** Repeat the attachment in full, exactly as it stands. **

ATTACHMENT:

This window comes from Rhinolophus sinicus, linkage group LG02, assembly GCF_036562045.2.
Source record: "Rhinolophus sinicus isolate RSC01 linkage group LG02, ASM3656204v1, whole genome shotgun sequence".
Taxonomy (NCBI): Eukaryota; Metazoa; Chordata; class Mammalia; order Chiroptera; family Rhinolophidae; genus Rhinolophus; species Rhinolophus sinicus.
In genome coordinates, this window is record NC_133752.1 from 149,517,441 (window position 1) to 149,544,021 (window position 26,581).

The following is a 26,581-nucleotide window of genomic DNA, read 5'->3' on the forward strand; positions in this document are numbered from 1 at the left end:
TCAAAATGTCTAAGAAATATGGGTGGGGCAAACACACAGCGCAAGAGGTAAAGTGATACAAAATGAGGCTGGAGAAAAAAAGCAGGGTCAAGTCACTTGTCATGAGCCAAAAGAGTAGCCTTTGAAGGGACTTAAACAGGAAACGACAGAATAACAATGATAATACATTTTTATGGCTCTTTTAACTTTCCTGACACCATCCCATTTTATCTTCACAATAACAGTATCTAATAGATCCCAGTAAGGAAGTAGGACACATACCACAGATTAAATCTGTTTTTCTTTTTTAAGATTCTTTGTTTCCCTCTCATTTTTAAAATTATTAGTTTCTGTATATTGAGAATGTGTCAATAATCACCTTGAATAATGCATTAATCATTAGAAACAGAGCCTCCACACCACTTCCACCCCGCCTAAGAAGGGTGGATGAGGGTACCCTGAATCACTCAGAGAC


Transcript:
This window comes from Rhinolophus sinicus, linkage group LG02, assembly GCF_036562045.2.
Source record: "Rhinolophus sinicus isolate RSC01 linkage group LG02, ASM3656204v1, whole genome shotgun sequence".
Taxonomy (NCBI): Eukaryota; Metazoa; Chordata; class Mammalia; order Chiroptera; family Rhinolophidae; genus Rhinolophus; species Rhinolophus sinicus.
In genome coordinates, this window is record NC_133752.1 from 149,517,441 (window position 1) to 149,544,021 (window position 26,581).

The following is a 26,581-nucleotide window of genomic DNA, read 5'->3' on the forward strand; positions in this document are numbered from 1 at the left end:
TCAAAATGTCTAAGAAATATGGGTGGGGCAAACACACAGCGCAAGAGGTAAAGTGATACAAAATGAGGCTGGAGAAAAAAAGCAGGGTCAAGTCACTTGTCATGAGCCAAAAGAGTAGCCTTTGAAGGGACTTAAACAGGAAACGACAGAATAACAATGATAATACATTTTTATGGCTCTTTTAACTTTCCTGACACCATCCCATTTTATCTTCACAATAACAGTATCTAATAGATCCCAGTAAGGAAGTAGGACACATACCACAGATTAAATCTGTTTTTCTTTTTTAAGATTCTTTGTTTCCCTCTCATTTTTAAAATTATTAGTTTCTGTATATTGAGAATGTGTCAATAATCACCTTGAATAATGCATTAATCATTAGAAACAGAGCCTCCACACCACTTCCACCCCGCCTAAGAAGGGTGGATGAGGGTACCCTGAATCACTCAGAGAC